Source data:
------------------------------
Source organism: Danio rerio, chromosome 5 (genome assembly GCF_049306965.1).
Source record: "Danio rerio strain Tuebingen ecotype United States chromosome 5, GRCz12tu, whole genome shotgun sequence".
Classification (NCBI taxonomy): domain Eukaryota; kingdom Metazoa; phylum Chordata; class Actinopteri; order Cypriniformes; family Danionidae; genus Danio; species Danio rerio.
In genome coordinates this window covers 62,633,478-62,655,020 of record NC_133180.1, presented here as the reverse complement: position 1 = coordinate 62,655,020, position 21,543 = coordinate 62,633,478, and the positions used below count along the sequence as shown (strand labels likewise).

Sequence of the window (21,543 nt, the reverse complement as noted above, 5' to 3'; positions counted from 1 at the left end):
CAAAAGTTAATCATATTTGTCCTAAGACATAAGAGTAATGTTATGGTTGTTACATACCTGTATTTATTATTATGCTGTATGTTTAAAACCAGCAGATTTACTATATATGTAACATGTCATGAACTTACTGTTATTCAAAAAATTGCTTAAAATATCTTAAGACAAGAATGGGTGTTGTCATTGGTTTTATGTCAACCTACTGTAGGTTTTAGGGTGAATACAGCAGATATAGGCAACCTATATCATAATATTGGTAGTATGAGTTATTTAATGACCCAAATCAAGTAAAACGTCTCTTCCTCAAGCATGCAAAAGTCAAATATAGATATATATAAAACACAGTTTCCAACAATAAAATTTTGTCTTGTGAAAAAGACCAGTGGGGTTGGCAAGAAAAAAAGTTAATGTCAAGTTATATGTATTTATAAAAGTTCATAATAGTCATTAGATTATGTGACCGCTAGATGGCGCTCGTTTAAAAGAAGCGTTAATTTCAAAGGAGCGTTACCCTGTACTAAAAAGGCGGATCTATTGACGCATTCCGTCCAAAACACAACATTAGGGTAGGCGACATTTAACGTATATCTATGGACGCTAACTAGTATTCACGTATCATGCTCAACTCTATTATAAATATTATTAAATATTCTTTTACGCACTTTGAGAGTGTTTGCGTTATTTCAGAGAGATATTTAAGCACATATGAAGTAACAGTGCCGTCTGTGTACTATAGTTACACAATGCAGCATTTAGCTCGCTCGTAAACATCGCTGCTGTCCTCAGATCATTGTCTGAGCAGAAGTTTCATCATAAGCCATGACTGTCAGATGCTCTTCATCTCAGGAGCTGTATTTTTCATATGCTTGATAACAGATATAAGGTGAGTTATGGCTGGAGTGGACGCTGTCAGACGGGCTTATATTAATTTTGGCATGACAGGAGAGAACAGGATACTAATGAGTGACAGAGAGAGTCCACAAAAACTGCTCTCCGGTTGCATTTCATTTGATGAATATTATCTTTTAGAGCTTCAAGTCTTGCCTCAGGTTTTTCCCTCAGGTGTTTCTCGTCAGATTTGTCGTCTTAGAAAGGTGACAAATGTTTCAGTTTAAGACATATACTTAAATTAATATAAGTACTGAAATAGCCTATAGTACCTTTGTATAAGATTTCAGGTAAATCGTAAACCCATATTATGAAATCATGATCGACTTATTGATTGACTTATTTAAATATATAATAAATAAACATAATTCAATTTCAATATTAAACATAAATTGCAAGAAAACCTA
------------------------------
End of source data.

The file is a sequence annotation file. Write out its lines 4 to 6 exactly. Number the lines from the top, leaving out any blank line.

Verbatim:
In genome coordinates this window covers 62,633,478-62,655,020 of record NC_133180.1, presented here as the reverse complement: position 1 = coordinate 62,655,020, position 21,543 = coordinate 62,633,478, and the positions used below count along the sequence as shown (strand labels likewise).

Sequence of the window (21,543 nt, the reverse complement as noted above, 5' to 3'; positions counted from 1 at the left end):
CAAAAGTTAATCATATTTGTCCTAAGACATAAGAGTAATGTTATGGTTGTTACATACCTGTATTTATTATTATGCTGTATGTTTAAAACCAGCAGATTTACTATATATGTAACATGTCATGAACTTACTGTTATTCAAAAAATTGCTTAAAATATCTTAAGACAAGAATGGGTGTTGTCATTGGTTTTATGTCAACCTACTGTAGGTTTTAGGGTGAATACAGCAGATATAGGCAACCTATATCATAATATTGGTAGTATGAGTTATTTAATGACCCAAATCAAGTAAAACGTCTCTTCCTCAAGCATGCAAAAGTCAAATATAGATATATATAAAACACAGTTTCCAACAATAAAATTTTGTCTTGTGAAAAAGACCAGTGGGGTTGGCAAGAAAAAAAGTTAATGTCAAGTTATATGTATTTATAAAAGTTCATAATAGTCATTAGATTATGTGACCGCTAGATGGCGCTCGTTTAAAAGAAGCGTTAATTTCAAAGGAGCGTTACCCTGTACTAAAAAGGCGGATCTATTGACGCATTCCGTCCAAAACACAACATTAGGGTAGGCGACATTTAACGTATATCTATGGACGCTAACTAGTATTCACGTATCATGCTCAACTCTATTATAAATATTATTAAATATTCTTTTACGCACTTTGAGAGTGTTTGCGTTATTTCAGAGAGATATTTAAGCACATATGAAGTAACAGTGCCGTCTGTGTACTATAGTTACACAATGCAGCATTTAGCTCGCTCGTAAACATCGCTGCTGTCCTCAGATCATTGTCTGAGCAGAAGTTTCATCATAAGCCATGACTGTCAGATGCTCTTCATCTCAGGAGCTGTATTTTTCATATGCTTGATAACAGATATAAGGTGAGTTATGGCTGGAGTGGACGCTGTCAGACGGGCTTATATTAATTTTGGCATGACAGGAGAGAACAGGATACTAATGAGTGACAGAGAGAGTCCACAAAAACTGCTCTCCGGTTGCATTTCATTTGATGAATATTATCTTTTAGAGCTTCAAGTCTTGCCTCAGGTTTTTCCCTCAGGTGTTTCTCGTCAGATTTGTCGTCTTAGAAAGGTGACAAATGTTTCAGTTTAAGACATATACTTAAATTAATATAAGTACTGAAATAGCCTATAGTACCTTTGTATAAGATTTCAGGTAAATCGTAAACCCATATTATGAAATCATGATCGACTTATTGATTGACTTATTTAAATATATAATAAATAAACATAATTCAATTTCAATATTAAACATAAATTGCAAGAAAACCTA